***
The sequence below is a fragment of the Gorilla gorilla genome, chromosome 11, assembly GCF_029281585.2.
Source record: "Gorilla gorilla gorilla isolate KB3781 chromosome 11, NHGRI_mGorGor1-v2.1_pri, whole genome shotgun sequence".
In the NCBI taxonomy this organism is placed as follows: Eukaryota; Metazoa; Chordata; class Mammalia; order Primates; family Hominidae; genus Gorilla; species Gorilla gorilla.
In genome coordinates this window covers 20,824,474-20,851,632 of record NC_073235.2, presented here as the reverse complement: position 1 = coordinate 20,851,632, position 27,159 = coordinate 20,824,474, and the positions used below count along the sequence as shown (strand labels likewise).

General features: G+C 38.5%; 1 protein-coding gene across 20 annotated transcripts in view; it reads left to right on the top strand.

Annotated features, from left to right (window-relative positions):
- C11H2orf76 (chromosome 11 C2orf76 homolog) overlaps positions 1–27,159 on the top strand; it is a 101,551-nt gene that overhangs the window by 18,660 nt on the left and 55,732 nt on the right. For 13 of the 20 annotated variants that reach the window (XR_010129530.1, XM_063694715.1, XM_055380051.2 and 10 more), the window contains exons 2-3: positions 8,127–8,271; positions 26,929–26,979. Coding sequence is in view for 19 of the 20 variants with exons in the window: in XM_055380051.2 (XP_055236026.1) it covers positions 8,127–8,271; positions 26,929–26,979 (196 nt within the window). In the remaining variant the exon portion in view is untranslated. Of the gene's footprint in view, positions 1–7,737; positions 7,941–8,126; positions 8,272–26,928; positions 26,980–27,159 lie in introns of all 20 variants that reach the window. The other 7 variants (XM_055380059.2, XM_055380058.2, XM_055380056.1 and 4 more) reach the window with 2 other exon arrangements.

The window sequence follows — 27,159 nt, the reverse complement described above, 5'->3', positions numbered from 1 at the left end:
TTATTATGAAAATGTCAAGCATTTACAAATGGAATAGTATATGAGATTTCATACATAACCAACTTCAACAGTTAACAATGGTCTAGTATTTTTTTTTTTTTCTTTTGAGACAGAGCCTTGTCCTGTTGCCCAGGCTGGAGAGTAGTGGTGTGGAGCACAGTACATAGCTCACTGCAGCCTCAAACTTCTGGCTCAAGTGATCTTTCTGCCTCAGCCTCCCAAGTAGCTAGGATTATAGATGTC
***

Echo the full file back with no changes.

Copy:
The sequence below is a fragment of the Gorilla gorilla genome, chromosome 11, assembly GCF_029281585.2.
Source record: "Gorilla gorilla gorilla isolate KB3781 chromosome 11, NHGRI_mGorGor1-v2.1_pri, whole genome shotgun sequence".
In the NCBI taxonomy this organism is placed as follows: Eukaryota; Metazoa; Chordata; class Mammalia; order Primates; family Hominidae; genus Gorilla; species Gorilla gorilla.
In genome coordinates this window covers 20,824,474-20,851,632 of record NC_073235.2, presented here as the reverse complement: position 1 = coordinate 20,851,632, position 27,159 = coordinate 20,824,474, and the positions used below count along the sequence as shown (strand labels likewise).

General features: G+C 38.5%; 1 protein-coding gene across 20 annotated transcripts in view; it reads left to right on the top strand.

Annotated features, from left to right (window-relative positions):
- C11H2orf76 (chromosome 11 C2orf76 homolog) overlaps positions 1–27,159 on the top strand; it is a 101,551-nt gene that overhangs the window by 18,660 nt on the left and 55,732 nt on the right. For 13 of the 20 annotated variants that reach the window (XR_010129530.1, XM_063694715.1, XM_055380051.2 and 10 more), the window contains exons 2-3: positions 8,127–8,271; positions 26,929–26,979. Coding sequence is in view for 19 of the 20 variants with exons in the window: in XM_055380051.2 (XP_055236026.1) it covers positions 8,127–8,271; positions 26,929–26,979 (196 nt within the window). In the remaining variant the exon portion in view is untranslated. Of the gene's footprint in view, positions 1–7,737; positions 7,941–8,126; positions 8,272–26,928; positions 26,980–27,159 lie in introns of all 20 variants that reach the window. The other 7 variants (XM_055380059.2, XM_055380058.2, XM_055380056.1 and 4 more) reach the window with 2 other exon arrangements.

The window sequence follows — 27,159 nt, the reverse complement described above, 5'->3', positions numbered from 1 at the left end:
TTATTATGAAAATGTCAAGCATTTACAAATGGAATAGTATATGAGATTTCATACATAACCAACTTCAACAGTTAACAATGGTCTAGTATTTTTTTTTTTTTCTTTTGAGACAGAGCCTTGTCCTGTTGCCCAGGCTGGAGAGTAGTGGTGTGGAGCACAGTACATAGCTCACTGCAGCCTCAAACTTCTGGCTCAAGTGATCTTTCTGCCTCAGCCTCCCAAGTAGCTAGGATTATAGATGTC